Leicester Riots: Why Hindus and Muslims clashed in the UK

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The Leicester police in England arrested fifteen people during an operation in the eastern part of the city on Monday amid clashes between the Hindu and Muslim communities in the city.

The police made two arrests after chaos was triggered by what the police called unplanned protests on the night of Saturday, September 17 and the morning of Sunday, September 18.

The city reportedly saw several clashes between the two communities after an India-Pakistan match of the Asia Cup on August 28. The disorder broke out between the Hindu and Muslim communities living in Leicester. The police on Monday said that a temporary police cordon had been put in place to curb tensions and ensure the situation did not further escalate.

Here’s a look at how an India-Pakistan match led to clashes erupting between the two communities.

Several Incidents Of Clashes

The Leicester police had arrested a total of 27 people since the India-Pakistan match in the Asia Cup on August 28 after a series of incidents, on seven dates, the BBC reported. The temporary chief constable of Leicester police Rob Nixon called for peace and said the incidents could have had very serious consequences. The BBC quoted him as saying, “I continue to ask you, our communities, to work with us and each other as we move into the weekend to help us with reducing concerns and tensions and with keeping our community safe.”

What prompted the clashes

India-Pakistan matches tend to trigger rivalries but, the Asia Cup cricket match on August 28 where India won the match by 5 wickets, resulted in clashes between two groups.

According to a Guardian report, a group of Hindu men had marched through Green Lane Road chanting “Jai Shree Ram”. The area has a Hindu temple and several businesses owned by Muslims in the eastern suburb of Leicester.

Eyewitnesses said that the mobs threw bottles and vandalised property. Twitter user “Majid Freeman” put up a video saying, “Hindu mobs on Belgrave Road throwing glass bottles at the Muslims but narrowly missing police officers heads on numerous occasions.

Freeman told The Guardian, “They were coming past our mosques, taunting the community and physically beating people up randomly.” He said that people from the Muslim community gathered only as a response to the situation.

Did social media and fake news play a role?

Drishti Mae, a member of Leicester’s Hindu community blamed the Muslim community, told The Guardian, “It’s the Hindu community that’s being targeted, a first-generation migrant community. They feel threatened, and attacked.”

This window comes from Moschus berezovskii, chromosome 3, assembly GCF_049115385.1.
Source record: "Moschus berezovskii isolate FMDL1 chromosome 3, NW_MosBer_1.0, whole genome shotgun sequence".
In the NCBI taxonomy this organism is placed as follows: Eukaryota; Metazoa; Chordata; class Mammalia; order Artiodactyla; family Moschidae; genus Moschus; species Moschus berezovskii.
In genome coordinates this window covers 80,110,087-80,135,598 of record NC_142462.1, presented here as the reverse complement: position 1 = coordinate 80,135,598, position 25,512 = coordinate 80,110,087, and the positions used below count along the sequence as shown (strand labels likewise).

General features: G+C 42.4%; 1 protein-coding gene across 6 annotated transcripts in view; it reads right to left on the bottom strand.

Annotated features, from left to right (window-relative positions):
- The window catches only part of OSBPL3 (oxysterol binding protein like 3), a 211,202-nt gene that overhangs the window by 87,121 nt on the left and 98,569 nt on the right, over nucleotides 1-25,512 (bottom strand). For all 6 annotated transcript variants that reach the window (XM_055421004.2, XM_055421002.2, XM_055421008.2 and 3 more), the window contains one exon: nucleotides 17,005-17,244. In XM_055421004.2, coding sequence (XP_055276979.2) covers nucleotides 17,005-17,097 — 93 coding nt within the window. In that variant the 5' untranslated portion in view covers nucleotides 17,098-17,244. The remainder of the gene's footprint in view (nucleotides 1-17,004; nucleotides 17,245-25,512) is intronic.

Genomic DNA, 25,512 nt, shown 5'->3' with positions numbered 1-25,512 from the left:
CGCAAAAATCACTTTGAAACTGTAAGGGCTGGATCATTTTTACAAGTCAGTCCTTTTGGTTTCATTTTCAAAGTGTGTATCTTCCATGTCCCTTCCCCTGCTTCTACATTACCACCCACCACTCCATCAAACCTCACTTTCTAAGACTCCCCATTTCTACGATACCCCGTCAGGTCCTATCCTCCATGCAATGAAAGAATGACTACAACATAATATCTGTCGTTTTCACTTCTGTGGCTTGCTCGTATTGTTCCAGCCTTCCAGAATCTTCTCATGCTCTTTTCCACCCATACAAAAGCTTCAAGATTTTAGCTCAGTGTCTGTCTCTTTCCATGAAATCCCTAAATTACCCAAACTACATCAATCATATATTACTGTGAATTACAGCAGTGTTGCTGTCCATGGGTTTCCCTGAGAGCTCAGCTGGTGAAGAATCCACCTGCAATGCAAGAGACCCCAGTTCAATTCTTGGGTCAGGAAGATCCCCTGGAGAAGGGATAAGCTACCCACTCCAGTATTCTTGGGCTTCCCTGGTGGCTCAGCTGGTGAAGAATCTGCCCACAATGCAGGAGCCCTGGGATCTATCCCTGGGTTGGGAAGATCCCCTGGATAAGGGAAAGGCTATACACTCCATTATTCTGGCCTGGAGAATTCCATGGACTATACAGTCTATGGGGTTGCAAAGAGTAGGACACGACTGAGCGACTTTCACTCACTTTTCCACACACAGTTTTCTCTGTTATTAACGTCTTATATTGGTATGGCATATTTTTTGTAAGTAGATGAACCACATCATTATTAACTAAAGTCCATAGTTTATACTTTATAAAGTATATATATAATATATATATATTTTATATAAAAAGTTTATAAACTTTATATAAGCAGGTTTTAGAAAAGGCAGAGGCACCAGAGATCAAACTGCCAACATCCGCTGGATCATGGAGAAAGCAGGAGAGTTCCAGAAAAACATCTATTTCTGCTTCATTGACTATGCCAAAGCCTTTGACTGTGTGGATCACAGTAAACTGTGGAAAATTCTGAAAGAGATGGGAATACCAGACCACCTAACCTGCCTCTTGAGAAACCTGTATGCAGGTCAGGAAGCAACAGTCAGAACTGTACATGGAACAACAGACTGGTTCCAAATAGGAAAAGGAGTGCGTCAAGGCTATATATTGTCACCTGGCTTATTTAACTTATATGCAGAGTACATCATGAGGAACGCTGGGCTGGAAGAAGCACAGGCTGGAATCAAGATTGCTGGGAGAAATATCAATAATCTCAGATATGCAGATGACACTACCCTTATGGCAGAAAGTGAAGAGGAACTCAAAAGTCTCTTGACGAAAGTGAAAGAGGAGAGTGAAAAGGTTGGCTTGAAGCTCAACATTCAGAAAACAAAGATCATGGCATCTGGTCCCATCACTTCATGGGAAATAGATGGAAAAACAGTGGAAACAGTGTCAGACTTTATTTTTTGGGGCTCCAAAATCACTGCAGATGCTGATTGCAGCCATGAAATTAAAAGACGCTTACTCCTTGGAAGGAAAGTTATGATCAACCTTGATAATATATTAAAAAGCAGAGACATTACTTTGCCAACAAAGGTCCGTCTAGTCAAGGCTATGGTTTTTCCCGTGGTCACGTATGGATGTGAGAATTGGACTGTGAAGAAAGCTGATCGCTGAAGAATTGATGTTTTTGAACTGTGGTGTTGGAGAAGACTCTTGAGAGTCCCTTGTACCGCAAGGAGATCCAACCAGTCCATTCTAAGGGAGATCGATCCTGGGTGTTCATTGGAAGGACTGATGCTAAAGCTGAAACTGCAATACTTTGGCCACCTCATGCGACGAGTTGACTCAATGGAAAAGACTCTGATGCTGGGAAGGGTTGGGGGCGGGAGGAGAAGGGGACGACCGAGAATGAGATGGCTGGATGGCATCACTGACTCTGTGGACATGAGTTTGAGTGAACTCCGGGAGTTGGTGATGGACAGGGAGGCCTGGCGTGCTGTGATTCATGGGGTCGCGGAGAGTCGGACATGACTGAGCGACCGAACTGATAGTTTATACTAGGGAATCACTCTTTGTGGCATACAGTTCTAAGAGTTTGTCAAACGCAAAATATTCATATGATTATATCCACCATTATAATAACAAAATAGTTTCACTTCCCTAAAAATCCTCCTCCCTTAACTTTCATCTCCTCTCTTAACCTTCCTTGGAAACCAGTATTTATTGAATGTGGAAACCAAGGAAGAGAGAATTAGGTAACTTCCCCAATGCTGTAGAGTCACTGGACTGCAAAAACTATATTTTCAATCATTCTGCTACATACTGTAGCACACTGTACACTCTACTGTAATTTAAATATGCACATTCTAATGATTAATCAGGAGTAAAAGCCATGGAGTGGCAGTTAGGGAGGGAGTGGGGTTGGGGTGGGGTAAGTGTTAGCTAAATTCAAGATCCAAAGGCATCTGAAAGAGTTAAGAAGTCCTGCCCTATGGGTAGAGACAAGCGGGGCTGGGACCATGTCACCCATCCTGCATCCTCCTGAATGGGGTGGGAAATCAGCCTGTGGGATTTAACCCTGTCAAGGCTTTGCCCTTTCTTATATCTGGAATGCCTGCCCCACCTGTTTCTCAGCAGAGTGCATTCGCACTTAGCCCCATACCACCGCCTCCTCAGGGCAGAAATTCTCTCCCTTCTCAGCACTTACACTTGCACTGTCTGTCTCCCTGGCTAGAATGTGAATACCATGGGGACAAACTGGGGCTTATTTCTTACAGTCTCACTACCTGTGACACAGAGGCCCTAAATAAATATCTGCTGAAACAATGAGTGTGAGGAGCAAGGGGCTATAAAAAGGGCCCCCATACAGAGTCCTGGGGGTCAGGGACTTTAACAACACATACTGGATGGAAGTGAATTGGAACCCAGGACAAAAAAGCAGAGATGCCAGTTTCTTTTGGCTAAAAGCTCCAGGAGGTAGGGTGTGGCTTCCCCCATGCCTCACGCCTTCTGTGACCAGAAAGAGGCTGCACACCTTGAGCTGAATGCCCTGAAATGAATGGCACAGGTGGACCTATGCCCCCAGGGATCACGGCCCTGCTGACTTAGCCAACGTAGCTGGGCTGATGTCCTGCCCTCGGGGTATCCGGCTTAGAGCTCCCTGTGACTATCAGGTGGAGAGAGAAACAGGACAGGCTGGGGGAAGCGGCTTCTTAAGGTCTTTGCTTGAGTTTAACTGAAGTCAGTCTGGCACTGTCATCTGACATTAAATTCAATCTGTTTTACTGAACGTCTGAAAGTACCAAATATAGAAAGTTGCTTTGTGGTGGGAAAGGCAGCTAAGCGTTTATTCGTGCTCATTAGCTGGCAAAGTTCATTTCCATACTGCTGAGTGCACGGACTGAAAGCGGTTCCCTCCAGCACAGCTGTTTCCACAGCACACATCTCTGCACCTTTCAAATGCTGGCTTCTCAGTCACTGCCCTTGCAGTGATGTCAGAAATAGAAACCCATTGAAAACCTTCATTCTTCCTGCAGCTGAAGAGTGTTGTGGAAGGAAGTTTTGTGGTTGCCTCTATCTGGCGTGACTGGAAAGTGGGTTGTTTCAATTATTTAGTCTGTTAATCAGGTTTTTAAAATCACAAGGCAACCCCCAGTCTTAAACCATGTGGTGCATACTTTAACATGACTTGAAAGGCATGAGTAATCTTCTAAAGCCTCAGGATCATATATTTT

Other community leaders asked for members to come together and stop the chaos. Suleman Nagdi, a member of the Federation of Muslim Organisations (based in Leicester) told the BBC, “What we have seen on the streets is very alarming.

“There have been problems in the community since the India and Pakistan cricket match and while that game often sparks gatherings they have not in the past turned this ugly. We need calm – the disorder has to stop and it has to stop now,” Nagdi added.

Sanjiv Patel, a representative of Hindu and Jain temples in Leicester expressed his sadness about the disturbances that broke out on Saturday. Patel said, that the communities had lived in the same area in harmony for years and called for peace, “Across the Hindu and Jain community and with our Muslim brothers and sisters and leaders we are consistently saying ‘calm minds, calm heads’.”

He also called on people to not believe in social media disinformation.

The same message was reiterated by Claudia Webbe, the MP from Leicester. She said on Twitter, “I implore everyone to go home. We can strengthen our dialogue to repair community relations. Your family will be worried for your safety, please accept the advice of the police who are trying to defuse and are calling for calm.”

Peter Soulsby, the mayor of Leicester, said that the tensions were triggered by social media disinformation. The Guardian reported that he told BBC’s Radio 4 Today programme, “I’ve seen quite a selection of the social media stuff which is very, very, very distorting now and some of it just completely lying about what had been happening between different communities.”